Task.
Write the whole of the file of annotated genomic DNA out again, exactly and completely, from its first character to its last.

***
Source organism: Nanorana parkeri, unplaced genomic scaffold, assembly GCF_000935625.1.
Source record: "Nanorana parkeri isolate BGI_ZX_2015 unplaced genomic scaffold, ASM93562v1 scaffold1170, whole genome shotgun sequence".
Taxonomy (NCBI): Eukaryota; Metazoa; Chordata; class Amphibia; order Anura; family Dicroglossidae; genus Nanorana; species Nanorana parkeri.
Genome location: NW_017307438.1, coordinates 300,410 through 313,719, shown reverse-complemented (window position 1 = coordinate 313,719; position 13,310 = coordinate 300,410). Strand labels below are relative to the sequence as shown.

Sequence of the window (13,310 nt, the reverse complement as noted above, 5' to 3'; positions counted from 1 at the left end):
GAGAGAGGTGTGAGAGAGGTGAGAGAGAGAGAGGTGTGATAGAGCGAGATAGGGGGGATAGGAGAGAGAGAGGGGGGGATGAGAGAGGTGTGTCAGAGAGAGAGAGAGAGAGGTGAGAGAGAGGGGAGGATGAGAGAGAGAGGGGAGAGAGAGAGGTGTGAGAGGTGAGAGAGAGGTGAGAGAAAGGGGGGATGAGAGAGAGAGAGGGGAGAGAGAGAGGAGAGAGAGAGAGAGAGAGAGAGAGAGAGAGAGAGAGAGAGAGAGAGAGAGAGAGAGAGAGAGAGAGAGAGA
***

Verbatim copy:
Source organism: Nanorana parkeri, unplaced genomic scaffold, assembly GCF_000935625.1.
Source record: "Nanorana parkeri isolate BGI_ZX_2015 unplaced genomic scaffold, ASM93562v1 scaffold1170, whole genome shotgun sequence".
Taxonomy (NCBI): Eukaryota; Metazoa; Chordata; class Amphibia; order Anura; family Dicroglossidae; genus Nanorana; species Nanorana parkeri.
Genome location: NW_017307438.1, coordinates 300,410 through 313,719, shown reverse-complemented (window position 1 = coordinate 313,719; position 13,310 = coordinate 300,410). Strand labels below are relative to the sequence as shown.

Sequence of the window (13,310 nt, the reverse complement as noted above, 5' to 3'; positions counted from 1 at the left end):
GAGAGAGGTGTGAGAGAGGTGAGAGAGAGAGAGGTGTGATAGAGCGAGATAGGGGGGATAGGAGAGAGAGAGGGGGGGATGAGAGAGGTGTGTCAGAGAGAGAGAGAGAGAGGTGAGAGAGAGGGGAGGATGAGAGAGAGAGGGGAGAGAGAGAGGTGTGAGAGGTGAGAGAGAGGTGAGAGAAAGGGGGGATGAGAGAGAGAGAGGGGAGAGAGAGAGGAGAGAGAGAGAGAGAGAGAGAGAGAGAGAGAGAGAGAGAGAGAGAGAGAGAGAGAGAGAGAGAGAGAGAGA